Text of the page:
The phrase “sucked dead moose through a straw” came to mind when i saw it.

    • Amy Goldschlager says:

      I bet you'll dig Earthsea when it comes out here, too. I have to say, I'm not happy with the way Miyazaki adapted the novel, either, particularly when it comes to Sophie's character. On the other hand, it's really pretty. I make it work by pretending that it doesn't have anything to do with the novel.

  3. Vinnie Bartilucci says:

    Having Lassiter in charge of Disney Animation was such good news to me. His respect of Miyazaki’s work has ensured that the translations were given more respect. And I think that so far he’s put a lot of heart and soul back into Disney’s projects.

    All told, the translations they did quickly and for video were weak, or at lease weakER. My copy of the Porco Rosso translation with the unkown cast is far superior to the one with Michael Keaton and the all-star cast, so too the Totoro translation from the original Troma release. The Kid refuses to even WATCH the Disney one with Tim Daly and the Fannings. It could be a case of just preferring the one you heard first, but I found the Disney Totoro translation to be flat, not as joyous as the voice work in the original to be. So far I have to say the strongest one to date was Miramax’s Princess Mononoke. Well translated script, well acted, and got a good release aimed at an adult audience.

    The major releases have been strong – Spirited Away and Howl were well done, and I expect Ponyo to be equally good. Kiki was good, I think more because the majority of the people in it were professional voice people, and only a couple stunt castings. The Stars Doing Cartoons wave has increased greatly of late, across the board, and to a degree I think it’s resulted in some weak performances. Whether that’s simply due to them not being used to this new type of acting, or directors loath to push them, I don’t know. But voice work is as unique a form of acting as stage or film acting, and not every one can be done by every actor with equal aplomb.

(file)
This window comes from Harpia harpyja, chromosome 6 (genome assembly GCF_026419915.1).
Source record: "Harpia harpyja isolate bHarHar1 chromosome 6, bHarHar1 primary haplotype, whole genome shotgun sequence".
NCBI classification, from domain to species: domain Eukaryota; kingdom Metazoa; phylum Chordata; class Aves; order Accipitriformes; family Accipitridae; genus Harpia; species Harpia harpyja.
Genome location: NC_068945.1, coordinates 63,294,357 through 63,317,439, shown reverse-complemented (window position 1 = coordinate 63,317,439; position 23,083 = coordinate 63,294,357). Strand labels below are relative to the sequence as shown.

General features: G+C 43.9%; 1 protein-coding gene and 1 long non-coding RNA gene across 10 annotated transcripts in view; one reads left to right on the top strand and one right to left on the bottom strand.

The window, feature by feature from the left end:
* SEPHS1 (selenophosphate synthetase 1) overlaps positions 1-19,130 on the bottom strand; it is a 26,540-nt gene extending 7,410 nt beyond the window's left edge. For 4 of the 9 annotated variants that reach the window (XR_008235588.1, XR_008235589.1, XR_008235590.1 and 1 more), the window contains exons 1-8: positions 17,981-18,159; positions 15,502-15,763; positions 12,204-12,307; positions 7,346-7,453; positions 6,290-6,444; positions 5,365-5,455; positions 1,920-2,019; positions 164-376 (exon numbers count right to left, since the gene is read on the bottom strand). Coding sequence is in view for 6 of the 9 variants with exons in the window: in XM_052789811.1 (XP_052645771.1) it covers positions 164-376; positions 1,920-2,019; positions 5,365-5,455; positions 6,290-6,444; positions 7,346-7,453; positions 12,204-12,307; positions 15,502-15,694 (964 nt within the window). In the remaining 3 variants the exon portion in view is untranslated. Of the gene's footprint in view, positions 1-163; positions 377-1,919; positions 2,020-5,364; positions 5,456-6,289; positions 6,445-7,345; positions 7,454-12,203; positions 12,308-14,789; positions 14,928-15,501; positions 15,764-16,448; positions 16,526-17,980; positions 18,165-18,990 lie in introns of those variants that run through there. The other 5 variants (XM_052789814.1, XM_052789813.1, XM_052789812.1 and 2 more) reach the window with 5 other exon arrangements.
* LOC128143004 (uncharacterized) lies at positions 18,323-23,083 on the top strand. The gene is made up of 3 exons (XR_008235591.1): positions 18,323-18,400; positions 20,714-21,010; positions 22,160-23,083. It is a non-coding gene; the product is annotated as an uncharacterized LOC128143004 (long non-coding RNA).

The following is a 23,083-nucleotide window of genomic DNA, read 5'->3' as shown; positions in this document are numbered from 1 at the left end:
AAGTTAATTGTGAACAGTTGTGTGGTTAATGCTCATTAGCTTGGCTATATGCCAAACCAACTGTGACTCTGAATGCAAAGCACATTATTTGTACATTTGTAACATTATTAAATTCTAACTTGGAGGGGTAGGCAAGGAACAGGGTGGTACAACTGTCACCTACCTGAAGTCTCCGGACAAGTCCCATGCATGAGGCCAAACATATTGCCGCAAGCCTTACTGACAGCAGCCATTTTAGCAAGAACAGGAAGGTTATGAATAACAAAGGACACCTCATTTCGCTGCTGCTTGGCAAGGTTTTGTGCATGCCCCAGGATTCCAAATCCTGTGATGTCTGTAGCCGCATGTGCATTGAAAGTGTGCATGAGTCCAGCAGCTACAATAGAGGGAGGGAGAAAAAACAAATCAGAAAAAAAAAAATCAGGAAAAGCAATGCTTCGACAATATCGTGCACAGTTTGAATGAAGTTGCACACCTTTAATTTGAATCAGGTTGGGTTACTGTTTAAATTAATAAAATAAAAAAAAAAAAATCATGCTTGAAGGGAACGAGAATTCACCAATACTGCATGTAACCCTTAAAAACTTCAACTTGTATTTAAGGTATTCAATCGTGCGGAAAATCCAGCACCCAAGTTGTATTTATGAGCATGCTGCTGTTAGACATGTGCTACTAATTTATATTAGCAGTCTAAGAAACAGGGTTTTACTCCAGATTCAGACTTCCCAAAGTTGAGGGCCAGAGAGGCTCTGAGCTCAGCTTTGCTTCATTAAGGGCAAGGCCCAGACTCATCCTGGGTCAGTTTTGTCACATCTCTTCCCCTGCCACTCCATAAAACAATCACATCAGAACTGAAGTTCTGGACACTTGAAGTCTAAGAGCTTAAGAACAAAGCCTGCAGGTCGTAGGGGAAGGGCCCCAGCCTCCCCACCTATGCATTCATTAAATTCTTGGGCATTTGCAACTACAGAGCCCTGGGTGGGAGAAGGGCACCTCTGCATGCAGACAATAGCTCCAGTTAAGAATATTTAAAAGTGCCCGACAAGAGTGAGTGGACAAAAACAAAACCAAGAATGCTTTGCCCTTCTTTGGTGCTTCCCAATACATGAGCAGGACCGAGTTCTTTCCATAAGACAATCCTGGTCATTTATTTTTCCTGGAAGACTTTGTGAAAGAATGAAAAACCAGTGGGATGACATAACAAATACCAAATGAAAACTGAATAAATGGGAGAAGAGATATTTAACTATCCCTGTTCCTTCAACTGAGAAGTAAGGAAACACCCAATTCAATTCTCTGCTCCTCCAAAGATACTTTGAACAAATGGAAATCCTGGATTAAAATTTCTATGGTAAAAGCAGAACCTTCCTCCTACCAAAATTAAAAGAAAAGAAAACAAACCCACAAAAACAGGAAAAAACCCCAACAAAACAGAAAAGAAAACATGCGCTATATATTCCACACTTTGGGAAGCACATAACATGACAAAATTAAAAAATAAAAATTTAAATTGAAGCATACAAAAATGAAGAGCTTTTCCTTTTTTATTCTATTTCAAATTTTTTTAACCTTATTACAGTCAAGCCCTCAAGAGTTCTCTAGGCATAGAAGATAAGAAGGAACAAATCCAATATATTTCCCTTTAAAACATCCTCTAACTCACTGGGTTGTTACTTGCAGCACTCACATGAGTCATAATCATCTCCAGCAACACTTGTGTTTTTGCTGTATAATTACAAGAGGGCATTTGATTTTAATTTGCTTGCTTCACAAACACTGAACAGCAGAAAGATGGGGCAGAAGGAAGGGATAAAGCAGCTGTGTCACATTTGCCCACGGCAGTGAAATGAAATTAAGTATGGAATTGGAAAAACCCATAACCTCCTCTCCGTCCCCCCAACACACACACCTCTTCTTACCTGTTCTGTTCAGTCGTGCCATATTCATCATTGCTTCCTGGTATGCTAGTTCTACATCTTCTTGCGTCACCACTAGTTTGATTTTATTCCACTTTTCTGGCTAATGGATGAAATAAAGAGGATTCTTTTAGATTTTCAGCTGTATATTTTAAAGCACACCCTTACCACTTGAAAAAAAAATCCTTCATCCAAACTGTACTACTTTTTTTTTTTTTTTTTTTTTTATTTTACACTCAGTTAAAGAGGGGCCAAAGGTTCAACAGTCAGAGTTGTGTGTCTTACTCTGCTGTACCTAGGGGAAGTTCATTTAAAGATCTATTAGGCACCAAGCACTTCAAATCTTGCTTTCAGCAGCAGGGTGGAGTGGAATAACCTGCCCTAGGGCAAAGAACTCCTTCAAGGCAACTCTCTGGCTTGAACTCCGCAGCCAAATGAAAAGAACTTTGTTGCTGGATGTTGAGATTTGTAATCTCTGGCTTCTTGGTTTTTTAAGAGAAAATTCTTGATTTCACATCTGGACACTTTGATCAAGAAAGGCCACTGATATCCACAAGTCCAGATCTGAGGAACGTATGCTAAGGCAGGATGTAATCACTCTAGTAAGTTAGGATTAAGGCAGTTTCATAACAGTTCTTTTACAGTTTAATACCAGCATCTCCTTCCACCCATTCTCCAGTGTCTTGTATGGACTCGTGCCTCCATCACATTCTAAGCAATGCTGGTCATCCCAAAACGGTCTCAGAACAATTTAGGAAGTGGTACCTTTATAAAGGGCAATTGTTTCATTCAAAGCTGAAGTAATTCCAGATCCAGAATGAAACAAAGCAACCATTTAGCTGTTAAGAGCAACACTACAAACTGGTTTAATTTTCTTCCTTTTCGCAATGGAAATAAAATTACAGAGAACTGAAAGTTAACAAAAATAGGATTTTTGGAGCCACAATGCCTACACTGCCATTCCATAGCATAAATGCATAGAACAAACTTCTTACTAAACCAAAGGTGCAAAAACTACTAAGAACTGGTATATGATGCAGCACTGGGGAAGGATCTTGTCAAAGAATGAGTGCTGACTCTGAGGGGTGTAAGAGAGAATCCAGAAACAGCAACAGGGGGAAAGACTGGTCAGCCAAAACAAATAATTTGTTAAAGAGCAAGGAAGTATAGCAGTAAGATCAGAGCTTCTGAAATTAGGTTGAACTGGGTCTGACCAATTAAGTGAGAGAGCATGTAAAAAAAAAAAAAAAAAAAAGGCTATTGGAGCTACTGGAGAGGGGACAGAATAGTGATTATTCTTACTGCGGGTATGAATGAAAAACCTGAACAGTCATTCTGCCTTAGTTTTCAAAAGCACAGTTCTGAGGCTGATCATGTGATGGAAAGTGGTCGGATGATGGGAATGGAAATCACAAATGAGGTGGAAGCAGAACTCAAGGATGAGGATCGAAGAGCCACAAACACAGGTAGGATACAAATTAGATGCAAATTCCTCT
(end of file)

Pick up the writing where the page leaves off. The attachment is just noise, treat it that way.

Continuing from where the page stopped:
Jean Reno did the voice of Porco Rosso in the original French translation of the film. WOW, talk about good casting.

    • Amy Goldschlager says:

      I hate the way many of the dubs dumb down the script, which is particularly true for Spirited Away. No, Disney, we did not need that extra dialogue at the end where Chihiro's parents tell her that yes, moving to a new town is tough, and she answers that she thinks she can handle it now. Of _course_ she can handle it now. That's implicit. (Although her new friends may find her devotion to Shinto a bit odd.) I usually watch the sub, with one exception. I love the Kiki dub, because of Phil Hartman as Jiji.

      • mike weber says:

        I have to agree with you.But it's not just Disney dubbing Miyazaki.What was done to Luc Besson's "Arthur et les Minimoys" is a crime against something. Where's Leon or Nikita when we need them?

        • Amy Goldschlager says:

          Of course, it's the whole film industry, and that applies to the people writing the subtitle scripts as well. I am always conscious when I watch a subtitled film that I am going to miss something because I don't know the language. I recall enough French to know when the dialogue and the subtitles don't match. Egregious changes were made to some versions of two favorites of mine, "La Femme Nikita" and "Diva," in an effort to clean up the dialogue and motivations of the characters. Unfortunately, I just can't tell when that's done in other languages, but I always assume it is. Drives me nuts.

          • mike weber says: